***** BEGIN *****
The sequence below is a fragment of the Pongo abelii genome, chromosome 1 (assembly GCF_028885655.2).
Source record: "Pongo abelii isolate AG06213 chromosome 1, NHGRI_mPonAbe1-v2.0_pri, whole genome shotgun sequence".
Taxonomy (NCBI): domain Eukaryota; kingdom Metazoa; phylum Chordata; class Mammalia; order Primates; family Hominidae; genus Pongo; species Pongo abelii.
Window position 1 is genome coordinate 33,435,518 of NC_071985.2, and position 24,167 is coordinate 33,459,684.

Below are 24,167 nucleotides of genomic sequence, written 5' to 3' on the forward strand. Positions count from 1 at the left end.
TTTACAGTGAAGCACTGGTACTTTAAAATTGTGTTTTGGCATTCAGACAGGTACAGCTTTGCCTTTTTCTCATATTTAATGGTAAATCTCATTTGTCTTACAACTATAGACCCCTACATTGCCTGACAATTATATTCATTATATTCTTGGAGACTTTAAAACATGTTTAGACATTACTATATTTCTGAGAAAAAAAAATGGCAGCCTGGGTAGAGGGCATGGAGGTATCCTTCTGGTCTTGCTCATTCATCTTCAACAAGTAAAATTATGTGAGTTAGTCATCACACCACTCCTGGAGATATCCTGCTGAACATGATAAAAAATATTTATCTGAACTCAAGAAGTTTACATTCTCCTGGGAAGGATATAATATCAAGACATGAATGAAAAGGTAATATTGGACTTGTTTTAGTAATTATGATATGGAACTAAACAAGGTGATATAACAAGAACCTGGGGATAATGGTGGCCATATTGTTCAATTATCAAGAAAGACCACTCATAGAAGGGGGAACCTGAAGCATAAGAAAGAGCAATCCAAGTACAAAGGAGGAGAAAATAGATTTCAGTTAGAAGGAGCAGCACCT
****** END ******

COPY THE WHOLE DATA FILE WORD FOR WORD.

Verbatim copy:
The sequence below is a fragment of the Pongo abelii genome, chromosome 1 (assembly GCF_028885655.2).
Source record: "Pongo abelii isolate AG06213 chromosome 1, NHGRI_mPonAbe1-v2.0_pri, whole genome shotgun sequence".
Taxonomy (NCBI): domain Eukaryota; kingdom Metazoa; phylum Chordata; class Mammalia; order Primates; family Hominidae; genus Pongo; species Pongo abelii.
Window position 1 is genome coordinate 33,435,518 of NC_071985.2, and position 24,167 is coordinate 33,459,684.

Below are 24,167 nucleotides of genomic sequence, written 5' to 3' on the forward strand. Positions count from 1 at the left end.
TTTACAGTGAAGCACTGGTACTTTAAAATTGTGTTTTGGCATTCAGACAGGTACAGCTTTGCCTTTTTCTCATATTTAATGGTAAATCTCATTTGTCTTACAACTATAGACCCCTACATTGCCTGACAATTATATTCATTATATTCTTGGAGACTTTAAAACATGTTTAGACATTACTATATTTCTGAGAAAAAAAAATGGCAGCCTGGGTAGAGGGCATGGAGGTATCCTTCTGGTCTTGCTCATTCATCTTCAACAAGTAAAATTATGTGAGTTAGTCATCACACCACTCCTGGAGATATCCTGCTGAACATGATAAAAAATATTTATCTGAACTCAAGAAGTTTACATTCTCCTGGGAAGGATATAATATCAAGACATGAATGAAAAGGTAATATTGGACTTGTTTTAGTAATTATGATATGGAACTAAACAAGGTGATATAACAAGAACCTGGGGATAATGGTGGCCATATTGTTCAATTATCAAGAAAGACCACTCATAGAAGGGGGAACCTGAAGCATAAGAAAGAGCAATCCAAGTACAAAGGAGGAGAAAATAGATTTCAGTTAGAAGGAGCAGCACCT